Reflection on “School Effectiveness and Improvement through Research and Development (SEIRD)” by Serkan Aras
School Effectiveness and Improvement through Research and Development (SEIRD)
OUP Professional Development Course Turkey – January 17-19, 2019
The three-day training in İzmir mainly focused on the possible answers to the following questions:
- What makes a school effective?
- How can schools create a healthy climate of learning and development at all levels?
- How can schools make a difference?
All these questions were addressed by referring to different dimensions of an effective school such as school ethos and culture, institutional research, a variety of CPD frameworks, and performance management.
People who have managerial roles in 26 universities around Turkey shared what they have been doing in their schools to make their schools effective learning environments. In the training, the challenges and practices in different universities were also discussed as case studies.
One of the main themes in the training was appreciative inquiry (AI). The description of appreciative inquiry presented in the course gives the rationale behind the term: “Appreciative Inquiry is a way of looking at organizational change that focuses on doing more of what is already working. So instead of starting with ‘what’s the problem’ and looking for fixes it starts with ‘what’s already working’ and how can we build on that? This doesn’t mean we ignore problems; it just looks at it in a different way. It is based on the principle that a group or organization will grow in the direction of whatever its people focus their attention on. By creating a space for people to share experiences of when they worked at their best, not only does it stimulate energy for change; it also builds relationships and a shared understanding of everyone’s contribution”. As human beings, we mostly focus on the problems that we need to solve. However, AI suggests that people should focus on what is already successful to solve their problems. To make a school effective, AI reminds managers of focusing on their schools’ strengths rather than weaknesses to solve problems.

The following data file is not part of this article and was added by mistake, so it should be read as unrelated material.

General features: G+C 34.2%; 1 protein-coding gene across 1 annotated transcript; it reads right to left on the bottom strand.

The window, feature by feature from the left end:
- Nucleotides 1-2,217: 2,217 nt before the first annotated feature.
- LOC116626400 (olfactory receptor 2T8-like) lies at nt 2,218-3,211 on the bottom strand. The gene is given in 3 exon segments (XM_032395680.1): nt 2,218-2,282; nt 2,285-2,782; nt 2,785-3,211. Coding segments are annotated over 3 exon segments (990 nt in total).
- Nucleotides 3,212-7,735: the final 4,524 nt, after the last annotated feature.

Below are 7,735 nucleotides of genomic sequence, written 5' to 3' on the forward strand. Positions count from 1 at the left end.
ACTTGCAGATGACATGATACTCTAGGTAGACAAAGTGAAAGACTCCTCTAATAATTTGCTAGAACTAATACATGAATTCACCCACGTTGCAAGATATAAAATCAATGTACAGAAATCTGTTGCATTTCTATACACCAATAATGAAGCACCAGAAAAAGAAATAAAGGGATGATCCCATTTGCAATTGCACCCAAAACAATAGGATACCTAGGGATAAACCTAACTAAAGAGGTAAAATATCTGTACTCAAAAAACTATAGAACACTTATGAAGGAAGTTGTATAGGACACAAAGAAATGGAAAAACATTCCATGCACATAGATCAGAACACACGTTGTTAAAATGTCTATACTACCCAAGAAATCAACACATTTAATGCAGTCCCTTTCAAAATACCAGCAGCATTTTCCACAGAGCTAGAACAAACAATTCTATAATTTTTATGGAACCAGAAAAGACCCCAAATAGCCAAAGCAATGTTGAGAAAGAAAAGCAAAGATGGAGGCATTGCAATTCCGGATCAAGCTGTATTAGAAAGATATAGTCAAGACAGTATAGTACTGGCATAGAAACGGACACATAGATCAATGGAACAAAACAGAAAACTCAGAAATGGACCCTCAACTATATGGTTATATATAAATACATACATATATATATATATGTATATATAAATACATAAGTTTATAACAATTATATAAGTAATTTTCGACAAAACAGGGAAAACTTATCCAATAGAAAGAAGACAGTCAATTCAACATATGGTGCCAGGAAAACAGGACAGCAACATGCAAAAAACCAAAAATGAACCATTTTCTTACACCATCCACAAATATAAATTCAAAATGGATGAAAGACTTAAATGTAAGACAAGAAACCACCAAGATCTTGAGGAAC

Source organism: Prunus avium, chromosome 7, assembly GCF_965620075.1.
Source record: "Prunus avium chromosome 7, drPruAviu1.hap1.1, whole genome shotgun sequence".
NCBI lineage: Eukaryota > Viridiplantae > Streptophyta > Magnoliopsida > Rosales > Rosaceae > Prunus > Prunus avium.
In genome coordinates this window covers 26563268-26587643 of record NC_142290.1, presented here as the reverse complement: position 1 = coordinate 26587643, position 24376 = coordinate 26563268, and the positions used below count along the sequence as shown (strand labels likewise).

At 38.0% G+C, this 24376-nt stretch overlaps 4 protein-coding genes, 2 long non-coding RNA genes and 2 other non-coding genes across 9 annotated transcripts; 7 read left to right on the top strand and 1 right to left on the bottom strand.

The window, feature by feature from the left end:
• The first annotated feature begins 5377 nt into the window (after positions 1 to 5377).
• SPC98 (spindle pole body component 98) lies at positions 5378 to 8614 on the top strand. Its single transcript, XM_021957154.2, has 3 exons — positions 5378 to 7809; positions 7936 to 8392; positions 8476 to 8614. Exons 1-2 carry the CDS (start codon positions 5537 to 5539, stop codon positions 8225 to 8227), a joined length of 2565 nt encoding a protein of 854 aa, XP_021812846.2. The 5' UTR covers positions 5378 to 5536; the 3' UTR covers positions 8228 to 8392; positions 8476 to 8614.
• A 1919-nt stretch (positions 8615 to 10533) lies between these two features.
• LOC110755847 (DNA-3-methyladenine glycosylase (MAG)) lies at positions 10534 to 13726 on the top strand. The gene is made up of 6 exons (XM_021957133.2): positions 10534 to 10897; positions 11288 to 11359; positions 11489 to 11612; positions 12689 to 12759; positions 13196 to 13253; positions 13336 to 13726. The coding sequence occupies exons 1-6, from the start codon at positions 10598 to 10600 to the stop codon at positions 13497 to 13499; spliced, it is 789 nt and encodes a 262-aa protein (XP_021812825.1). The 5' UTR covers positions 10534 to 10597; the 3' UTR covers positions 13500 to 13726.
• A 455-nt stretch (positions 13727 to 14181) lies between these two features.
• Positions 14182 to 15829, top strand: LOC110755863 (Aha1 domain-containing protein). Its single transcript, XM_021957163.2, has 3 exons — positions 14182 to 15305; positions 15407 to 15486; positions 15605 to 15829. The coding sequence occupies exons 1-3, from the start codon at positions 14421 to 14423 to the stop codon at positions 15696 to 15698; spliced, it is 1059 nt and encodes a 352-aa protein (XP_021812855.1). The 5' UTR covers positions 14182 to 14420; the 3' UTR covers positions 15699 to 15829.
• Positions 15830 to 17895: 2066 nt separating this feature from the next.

Conducting developmental or performance observations was another fundamental theme in the training. Managers from different schools shared their experiences and we also had a chance to evaluate different observation cycles and tools that can be adapted according to the specific context of a school.
The training ended with a very nice quote which reminded participants that how they perceive what happens to them is very important: Epictetus, a Greek-Roman slave that lived in the first century, said, “We cannot choose our external circumstances, but we can always choose how we respond to them”. This seems to be one of the fundamental principles to keep in mind on the way to a more effective learning organization.